Native Americans brace for racist traditions after Chiefs Super Bowl win
KANSAS CITY, Mo. (AP) — Moontee Sinquah spent only one minute onstage inside the Footprint Center in downtown Phoenix during the NFL’s Super Bowl Opening Night. But it’s a minute that will remain unforgettable.
The Native American hoop dancer had never been that close to football players and coaches about to compete in the league’s biggest game. As he and other Indigenous performers sang and danced, they heard elated whoops from Indigenous people in the audience.
It gave Sinquah chills.
“I’m just really grateful that they did highlight our people because I think it’s really important,” said Sinquah, who is a member of the Hopi-Tewa and Choctaw nations. But when he thinks of that inclusion coupled with Super Bowl cameras panning to Kansas City Chiefs fans doing the maligned “tomahawk chop,” Sinquah says that juxtaposition leaves him “perplexed.”
“I think that’s the only thing that really bothers me about that whole thing is that, and I don’t know where it came from. And I don’t really fully understand it, but it is almost like a mockery,” Sinquah said.
The Super Bowl-winning Kansas City Chiefs embarked on their victory lap Wednesday, with players and fans alike doing the “chop” during a raucous parade and rally. Indigenous people are grappling with the national spotlight once again falling on the team’s mascot and fan “war chant” — which they deem racist. This past week in Arizona, where at least a quarter of the land base is tribal reservations, there’s been a complicated mix of delight for the NFL involving Native and Indigenous cultures but disdain for those cultures being appropriated.
Fans of the Chiefs long ago adopted the chanting and arm movement symbolizing the brandishing of a tomahawk that began at Florida State University in the 1980s — though the school has an agreement with the Seminole tribe to use the moniker and tribal imagery. In 2020, the Chiefs banned headdresses and war paint in the stadium and pushed for cheerleaders to do the “chop” with a closed fist instead of an open hand.
There were plenty performing the chop in a red sea of fans in Chiefs gear along the parade route and in front of Kansas City’s Union Station, where the parade ended. The team then closed out the rally by doing the “chop” in unison in a slurry of confetti.
Andrea Robinson, an 18-year-old psychology major at the University of Kansas, hollered while doing the open-handed chop with the crowd.
“I think we should keep it,” Robinson said. “I mean we need to be respectful about it. I understand but I mean it’s a tradition.”
David Cordray, a 38-year-old heating, cooling and refrigeration technician from Kansas City, Missouri, said he doesn’t see the harm in the gesture or the mascot. He also pointed to changes such as the retirement of the live mascot, a horse named “Warpaint” that a cheerleader would ride in the stadium after the team scored. Previously, a man donning a Native headdress rode the horse.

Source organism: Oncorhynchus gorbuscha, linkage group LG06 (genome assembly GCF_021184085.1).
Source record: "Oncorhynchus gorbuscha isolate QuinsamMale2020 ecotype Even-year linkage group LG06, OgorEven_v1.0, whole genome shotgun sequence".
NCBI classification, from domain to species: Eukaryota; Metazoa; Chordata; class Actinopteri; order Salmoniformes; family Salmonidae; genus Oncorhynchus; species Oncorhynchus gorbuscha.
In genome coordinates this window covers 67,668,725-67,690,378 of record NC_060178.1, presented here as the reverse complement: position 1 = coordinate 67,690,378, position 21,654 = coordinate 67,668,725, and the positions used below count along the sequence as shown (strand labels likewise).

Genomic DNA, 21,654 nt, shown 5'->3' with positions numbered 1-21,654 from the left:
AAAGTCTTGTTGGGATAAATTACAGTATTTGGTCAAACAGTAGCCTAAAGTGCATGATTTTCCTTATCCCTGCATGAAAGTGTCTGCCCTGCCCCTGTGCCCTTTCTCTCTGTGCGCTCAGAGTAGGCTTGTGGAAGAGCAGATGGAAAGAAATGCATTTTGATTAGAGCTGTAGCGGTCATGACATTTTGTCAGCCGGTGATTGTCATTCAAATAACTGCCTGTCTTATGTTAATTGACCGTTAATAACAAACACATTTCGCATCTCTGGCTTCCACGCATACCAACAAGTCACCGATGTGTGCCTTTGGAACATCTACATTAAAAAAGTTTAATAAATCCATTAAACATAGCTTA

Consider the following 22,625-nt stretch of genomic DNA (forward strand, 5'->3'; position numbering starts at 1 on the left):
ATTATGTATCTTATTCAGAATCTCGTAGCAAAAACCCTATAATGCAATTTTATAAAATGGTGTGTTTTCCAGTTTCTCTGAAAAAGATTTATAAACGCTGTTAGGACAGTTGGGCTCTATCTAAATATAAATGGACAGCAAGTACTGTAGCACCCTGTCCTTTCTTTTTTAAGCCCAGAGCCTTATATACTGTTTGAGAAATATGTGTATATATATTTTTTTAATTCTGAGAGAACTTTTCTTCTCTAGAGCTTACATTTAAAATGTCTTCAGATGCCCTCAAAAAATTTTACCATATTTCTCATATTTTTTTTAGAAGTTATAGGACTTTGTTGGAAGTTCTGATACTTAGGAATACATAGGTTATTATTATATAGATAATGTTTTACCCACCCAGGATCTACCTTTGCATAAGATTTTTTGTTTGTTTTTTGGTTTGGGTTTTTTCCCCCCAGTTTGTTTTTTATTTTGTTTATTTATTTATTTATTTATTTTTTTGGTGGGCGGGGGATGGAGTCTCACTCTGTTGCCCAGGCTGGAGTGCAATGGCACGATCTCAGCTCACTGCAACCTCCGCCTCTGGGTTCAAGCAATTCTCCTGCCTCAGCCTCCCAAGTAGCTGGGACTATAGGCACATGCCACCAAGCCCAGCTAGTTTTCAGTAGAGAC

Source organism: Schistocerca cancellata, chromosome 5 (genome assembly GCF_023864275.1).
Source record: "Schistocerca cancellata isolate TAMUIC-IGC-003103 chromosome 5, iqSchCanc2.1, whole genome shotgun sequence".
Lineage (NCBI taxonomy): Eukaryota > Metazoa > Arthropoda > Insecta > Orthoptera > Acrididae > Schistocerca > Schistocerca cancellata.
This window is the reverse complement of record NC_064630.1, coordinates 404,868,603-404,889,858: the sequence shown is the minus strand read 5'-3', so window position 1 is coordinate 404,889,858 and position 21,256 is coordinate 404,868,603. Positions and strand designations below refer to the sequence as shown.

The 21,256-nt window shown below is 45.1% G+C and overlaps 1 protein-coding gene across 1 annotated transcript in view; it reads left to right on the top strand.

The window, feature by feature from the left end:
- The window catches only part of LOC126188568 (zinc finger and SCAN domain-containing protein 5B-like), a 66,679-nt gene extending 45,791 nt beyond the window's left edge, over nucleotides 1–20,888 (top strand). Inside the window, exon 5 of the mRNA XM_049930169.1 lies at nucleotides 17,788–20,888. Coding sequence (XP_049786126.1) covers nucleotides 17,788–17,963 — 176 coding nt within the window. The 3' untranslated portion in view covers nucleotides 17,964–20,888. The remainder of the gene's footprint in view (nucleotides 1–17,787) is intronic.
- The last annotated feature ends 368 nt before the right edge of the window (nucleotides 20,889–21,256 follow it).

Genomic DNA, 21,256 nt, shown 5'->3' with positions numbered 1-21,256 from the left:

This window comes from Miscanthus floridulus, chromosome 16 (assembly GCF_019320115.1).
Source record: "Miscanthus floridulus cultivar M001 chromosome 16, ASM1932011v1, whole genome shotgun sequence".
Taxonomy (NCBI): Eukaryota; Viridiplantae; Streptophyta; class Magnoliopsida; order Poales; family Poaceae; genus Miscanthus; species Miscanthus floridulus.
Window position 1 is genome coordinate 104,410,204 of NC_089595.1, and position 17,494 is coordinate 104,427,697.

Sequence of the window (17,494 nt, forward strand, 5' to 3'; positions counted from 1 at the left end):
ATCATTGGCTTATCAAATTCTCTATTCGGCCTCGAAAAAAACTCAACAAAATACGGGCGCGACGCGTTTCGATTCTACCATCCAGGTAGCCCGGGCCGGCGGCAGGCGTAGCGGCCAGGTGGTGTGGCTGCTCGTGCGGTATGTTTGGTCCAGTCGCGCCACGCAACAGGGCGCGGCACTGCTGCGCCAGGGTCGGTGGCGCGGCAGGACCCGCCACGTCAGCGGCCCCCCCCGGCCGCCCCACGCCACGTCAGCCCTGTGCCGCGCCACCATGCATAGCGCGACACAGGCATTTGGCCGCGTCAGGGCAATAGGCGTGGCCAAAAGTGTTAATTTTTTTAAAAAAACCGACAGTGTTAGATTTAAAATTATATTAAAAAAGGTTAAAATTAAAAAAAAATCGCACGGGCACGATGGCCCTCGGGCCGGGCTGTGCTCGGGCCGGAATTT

“If they don’t think it is OK to do then maybe we should stop. But the Native Americans I’ve come in contact with have said that they didn’t have any issues with it. Basically it is all opinion-based,” Cordray said. “We’ve gone a long way to make sure that we are respectful of everybody’s culture and being vigilant about it.”
The origin of the Chiefs nickname may have more to do with the mayor who helped lure the franchise from Dallas in 1963 than any connection to Native Americans.
Mayor H. Roe Bartle was a large man known as “The Chief” for his many years of leadership in the Boy Scouts. Team owner Lamar Hunt reportedly named the team the Chiefs in honor of Bartle.
Even the connection with Bartle has undertones that some find offensive. Though he was white, Bartle started the “Mic-O-Say Tribe,” a youth camping organization that remains active and continues to use Native American attire and language. Young participants are “braves,” and the top leader is the “chief.”
Chiefs President Mark Donovan said last week that Bartle obtained permission from the Northern Arapaho Tribe to use the term “chief.” Rhonda LeValdo, founder of the Kansas City-based Indigenous activist group Not In Our Honor, disputed that narrative.
James Simermeyer, a member of the Coharie Tribe based in North Carolina, watched most of the game from his home in Baltimore. He appreciated the involvement of Sinquah’s dance troupe and a University of Arizona student who is Navajo and deaf using Native American sign language during “America the Beautiful” before the game. At the same time, it felt like “one step forward two steps back” when he heard the chant Kansas City fans do during the chop.
With the publicity around the Chiefs’ win, Simermeyer said it’s like an implicit condoning of all the things Native and Indigenous people find hurtful.
“There’s no positive reason to support it. But it just kind of affirms the negative behavior that Kansas City fans are doing,” Simermeyer said. “I can’t imagine how many other people are out there and having the conversation with their non-Native colleagues about whether or not they’re offended by this.”